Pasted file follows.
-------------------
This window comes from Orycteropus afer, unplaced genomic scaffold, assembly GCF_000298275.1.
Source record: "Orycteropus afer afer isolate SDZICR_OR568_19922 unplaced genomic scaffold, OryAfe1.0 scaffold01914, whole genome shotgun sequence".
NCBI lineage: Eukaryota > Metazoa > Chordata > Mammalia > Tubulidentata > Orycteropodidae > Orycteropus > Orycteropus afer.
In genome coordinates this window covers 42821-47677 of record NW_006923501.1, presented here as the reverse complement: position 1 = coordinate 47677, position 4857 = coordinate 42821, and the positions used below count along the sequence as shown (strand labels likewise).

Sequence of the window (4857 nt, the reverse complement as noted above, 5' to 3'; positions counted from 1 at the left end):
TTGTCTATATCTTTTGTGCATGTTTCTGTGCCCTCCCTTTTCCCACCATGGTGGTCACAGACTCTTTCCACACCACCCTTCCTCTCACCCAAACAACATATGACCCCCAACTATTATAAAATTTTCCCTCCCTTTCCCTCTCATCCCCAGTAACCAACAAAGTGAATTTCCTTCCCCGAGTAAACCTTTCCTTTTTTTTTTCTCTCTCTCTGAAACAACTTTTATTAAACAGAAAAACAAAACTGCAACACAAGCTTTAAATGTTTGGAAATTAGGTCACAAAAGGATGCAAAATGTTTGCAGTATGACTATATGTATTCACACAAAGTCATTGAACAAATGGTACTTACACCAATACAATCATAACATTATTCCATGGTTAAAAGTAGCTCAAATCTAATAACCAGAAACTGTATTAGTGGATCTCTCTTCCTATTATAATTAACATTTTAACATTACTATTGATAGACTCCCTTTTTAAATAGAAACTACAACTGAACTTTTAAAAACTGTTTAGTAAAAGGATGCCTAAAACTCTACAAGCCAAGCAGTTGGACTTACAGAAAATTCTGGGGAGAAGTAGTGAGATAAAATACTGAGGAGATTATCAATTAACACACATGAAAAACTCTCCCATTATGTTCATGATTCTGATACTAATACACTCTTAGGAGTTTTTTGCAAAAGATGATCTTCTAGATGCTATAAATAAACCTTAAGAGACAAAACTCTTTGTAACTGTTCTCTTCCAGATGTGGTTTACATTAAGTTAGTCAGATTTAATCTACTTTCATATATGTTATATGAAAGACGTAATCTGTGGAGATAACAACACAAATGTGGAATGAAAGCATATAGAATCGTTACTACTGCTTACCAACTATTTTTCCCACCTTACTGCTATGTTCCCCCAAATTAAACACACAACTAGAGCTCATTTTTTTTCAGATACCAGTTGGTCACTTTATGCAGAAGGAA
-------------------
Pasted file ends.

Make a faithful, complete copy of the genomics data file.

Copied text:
This window comes from Orycteropus afer, unplaced genomic scaffold, assembly GCF_000298275.1.
Source record: "Orycteropus afer afer isolate SDZICR_OR568_19922 unplaced genomic scaffold, OryAfe1.0 scaffold01914, whole genome shotgun sequence".
NCBI lineage: Eukaryota > Metazoa > Chordata > Mammalia > Tubulidentata > Orycteropodidae > Orycteropus > Orycteropus afer.
In genome coordinates this window covers 42821-47677 of record NW_006923501.1, presented here as the reverse complement: position 1 = coordinate 47677, position 4857 = coordinate 42821, and the positions used below count along the sequence as shown (strand labels likewise).

Sequence of the window (4857 nt, the reverse complement as noted above, 5' to 3'; positions counted from 1 at the left end):
TTGTCTATATCTTTTGTGCATGTTTCTGTGCCCTCCCTTTTCCCACCATGGTGGTCACAGACTCTTTCCACACCACCCTTCCTCTCACCCAAACAACATATGACCCCCAACTATTATAAAATTTTCCCTCCCTTTCCCTCTCATCCCCAGTAACCAACAAAGTGAATTTCCTTCCCCGAGTAAACCTTTCCTTTTTTTTTTCTCTCTCTCTGAAACAACTTTTATTAAACAGAAAAACAAAACTGCAACACAAGCTTTAAATGTTTGGAAATTAGGTCACAAAAGGATGCAAAATGTTTGCAGTATGACTATATGTATTCACACAAAGTCATTGAACAAATGGTACTTACACCAATACAATCATAACATTATTCCATGGTTAAAAGTAGCTCAAATCTAATAACCAGAAACTGTATTAGTGGATCTCTCTTCCTATTATAATTAACATTTTAACATTACTATTGATAGACTCCCTTTTTAAATAGAAACTACAACTGAACTTTTAAAAACTGTTTAGTAAAAGGATGCCTAAAACTCTACAAGCCAAGCAGTTGGACTTACAGAAAATTCTGGGGAGAAGTAGTGAGATAAAATACTGAGGAGATTATCAATTAACACACATGAAAAACTCTCCCATTATGTTCATGATTCTGATACTAATACACTCTTAGGAGTTTTTTGCAAAAGATGATCTTCTAGATGCTATAAATAAACCTTAAGAGACAAAACTCTTTGTAACTGTTCTCTTCCAGATGTGGTTTACATTAAGTTAGTCAGATTTAATCTACTTTCATATATGTTATATGAAAGACGTAATCTGTGGAGATAACAACACAAATGTGGAATGAAAGCATATAGAATCGTTACTACTGCTTACCAACTATTTTTCCCACCTTACTGCTATGTTCCCCCAAATTAAACACACAACTAGAGCTCATTTTTTTTCAGATACCAGTTGGTCACTTTATGCAGAAGGAA